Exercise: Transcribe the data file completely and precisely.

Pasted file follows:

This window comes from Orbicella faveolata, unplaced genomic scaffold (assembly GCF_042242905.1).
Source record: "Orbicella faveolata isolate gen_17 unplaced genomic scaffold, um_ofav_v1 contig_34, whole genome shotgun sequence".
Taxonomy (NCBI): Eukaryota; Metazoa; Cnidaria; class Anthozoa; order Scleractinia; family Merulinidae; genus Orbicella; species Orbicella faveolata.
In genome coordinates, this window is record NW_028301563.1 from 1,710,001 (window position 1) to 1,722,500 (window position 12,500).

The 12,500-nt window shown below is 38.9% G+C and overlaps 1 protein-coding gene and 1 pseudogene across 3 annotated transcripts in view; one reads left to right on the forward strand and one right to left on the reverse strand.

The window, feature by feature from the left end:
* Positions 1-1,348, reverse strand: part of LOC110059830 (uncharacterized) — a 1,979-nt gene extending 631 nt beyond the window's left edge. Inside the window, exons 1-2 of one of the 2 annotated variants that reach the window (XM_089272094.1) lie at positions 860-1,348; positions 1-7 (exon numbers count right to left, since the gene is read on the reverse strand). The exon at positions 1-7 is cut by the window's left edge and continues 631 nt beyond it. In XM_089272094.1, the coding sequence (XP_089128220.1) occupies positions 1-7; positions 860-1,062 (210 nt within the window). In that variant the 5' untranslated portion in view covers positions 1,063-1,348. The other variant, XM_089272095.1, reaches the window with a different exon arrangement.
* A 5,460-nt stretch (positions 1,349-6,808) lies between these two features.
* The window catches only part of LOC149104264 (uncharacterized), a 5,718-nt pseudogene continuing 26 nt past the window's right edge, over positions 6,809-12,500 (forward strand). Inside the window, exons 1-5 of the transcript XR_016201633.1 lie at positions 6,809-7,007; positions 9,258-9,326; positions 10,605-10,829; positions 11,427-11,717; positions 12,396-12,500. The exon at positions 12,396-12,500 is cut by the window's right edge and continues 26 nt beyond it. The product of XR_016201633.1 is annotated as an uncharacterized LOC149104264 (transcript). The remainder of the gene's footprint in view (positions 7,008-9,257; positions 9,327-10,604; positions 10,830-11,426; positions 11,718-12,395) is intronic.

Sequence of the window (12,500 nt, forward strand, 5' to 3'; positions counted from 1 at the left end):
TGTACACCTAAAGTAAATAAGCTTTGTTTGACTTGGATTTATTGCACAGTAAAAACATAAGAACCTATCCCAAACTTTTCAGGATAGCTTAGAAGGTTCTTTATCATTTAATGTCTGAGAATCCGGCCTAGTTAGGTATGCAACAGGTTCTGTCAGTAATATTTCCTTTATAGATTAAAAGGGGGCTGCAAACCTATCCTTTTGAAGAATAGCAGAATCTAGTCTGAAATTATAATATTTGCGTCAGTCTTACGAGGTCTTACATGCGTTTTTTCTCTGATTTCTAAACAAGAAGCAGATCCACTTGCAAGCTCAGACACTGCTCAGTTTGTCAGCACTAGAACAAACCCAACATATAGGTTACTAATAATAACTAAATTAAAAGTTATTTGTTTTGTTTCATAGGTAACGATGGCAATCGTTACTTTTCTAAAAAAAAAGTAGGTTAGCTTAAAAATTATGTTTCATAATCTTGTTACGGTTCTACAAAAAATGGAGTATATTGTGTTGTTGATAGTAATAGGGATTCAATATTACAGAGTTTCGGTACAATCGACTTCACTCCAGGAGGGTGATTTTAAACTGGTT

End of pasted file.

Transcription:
This window comes from Orbicella faveolata, unplaced genomic scaffold (assembly GCF_042242905.1).
Source record: "Orbicella faveolata isolate gen_17 unplaced genomic scaffold, um_ofav_v1 contig_34, whole genome shotgun sequence".
Taxonomy (NCBI): Eukaryota; Metazoa; Cnidaria; class Anthozoa; order Scleractinia; family Merulinidae; genus Orbicella; species Orbicella faveolata.
In genome coordinates, this window is record NW_028301563.1 from 1,710,001 (window position 1) to 1,722,500 (window position 12,500).

The 12,500-nt window shown below is 38.9% G+C and overlaps 1 protein-coding gene and 1 pseudogene across 3 annotated transcripts in view; one reads left to right on the forward strand and one right to left on the reverse strand.

The window, feature by feature from the left end:
* Positions 1-1,348, reverse strand: part of LOC110059830 (uncharacterized) — a 1,979-nt gene extending 631 nt beyond the window's left edge. Inside the window, exons 1-2 of one of the 2 annotated variants that reach the window (XM_089272094.1) lie at positions 860-1,348; positions 1-7 (exon numbers count right to left, since the gene is read on the reverse strand). The exon at positions 1-7 is cut by the window's left edge and continues 631 nt beyond it. In XM_089272094.1, the coding sequence (XP_089128220.1) occupies positions 1-7; positions 860-1,062 (210 nt within the window). In that variant the 5' untranslated portion in view covers positions 1,063-1,348. The other variant, XM_089272095.1, reaches the window with a different exon arrangement.
* A 5,460-nt stretch (positions 1,349-6,808) lies between these two features.
* The window catches only part of LOC149104264 (uncharacterized), a 5,718-nt pseudogene continuing 26 nt past the window's right edge, over positions 6,809-12,500 (forward strand). Inside the window, exons 1-5 of the transcript XR_016201633.1 lie at positions 6,809-7,007; positions 9,258-9,326; positions 10,605-10,829; positions 11,427-11,717; positions 12,396-12,500. The exon at positions 12,396-12,500 is cut by the window's right edge and continues 26 nt beyond it. The product of XR_016201633.1 is annotated as an uncharacterized LOC149104264 (transcript). The remainder of the gene's footprint in view (positions 7,008-9,257; positions 9,327-10,604; positions 10,830-11,426; positions 11,718-12,395) is intronic.

Sequence of the window (12,500 nt, forward strand, 5' to 3'; positions counted from 1 at the left end):
TGTACACCTAAAGTAAATAAGCTTTGTTTGACTTGGATTTATTGCACAGTAAAAACATAAGAACCTATCCCAAACTTTTCAGGATAGCTTAGAAGGTTCTTTATCATTTAATGTCTGAGAATCCGGCCTAGTTAGGTATGCAACAGGTTCTGTCAGTAATATTTCCTTTATAGATTAAAAGGGGGCTGCAAACCTATCCTTTTGAAGAATAGCAGAATCTAGTCTGAAATTATAATATTTGCGTCAGTCTTACGAGGTCTTACATGCGTTTTTTCTCTGATTTCTAAACAAGAAGCAGATCCACTTGCAAGCTCAGACACTGCTCAGTTTGTCAGCACTAGAACAAACCCAACATATAGGTTACTAATAATAACTAAATTAAAAGTTATTTGTTTTGTTTCATAGGTAACGATGGCAATCGTTACTTTTCTAAAAAAAAAGTAGGTTAGCTTAAAAATTATGTTTCATAATCTTGTTACGGTTCTACAAAAAATGGAGTATATTGTGTTGTTGATAGTAATAGGGATTCAATATTACAGAGTTTCGGTACAATCGACTTCACTCCAGGAGGGTGATTTTAAACTGGTT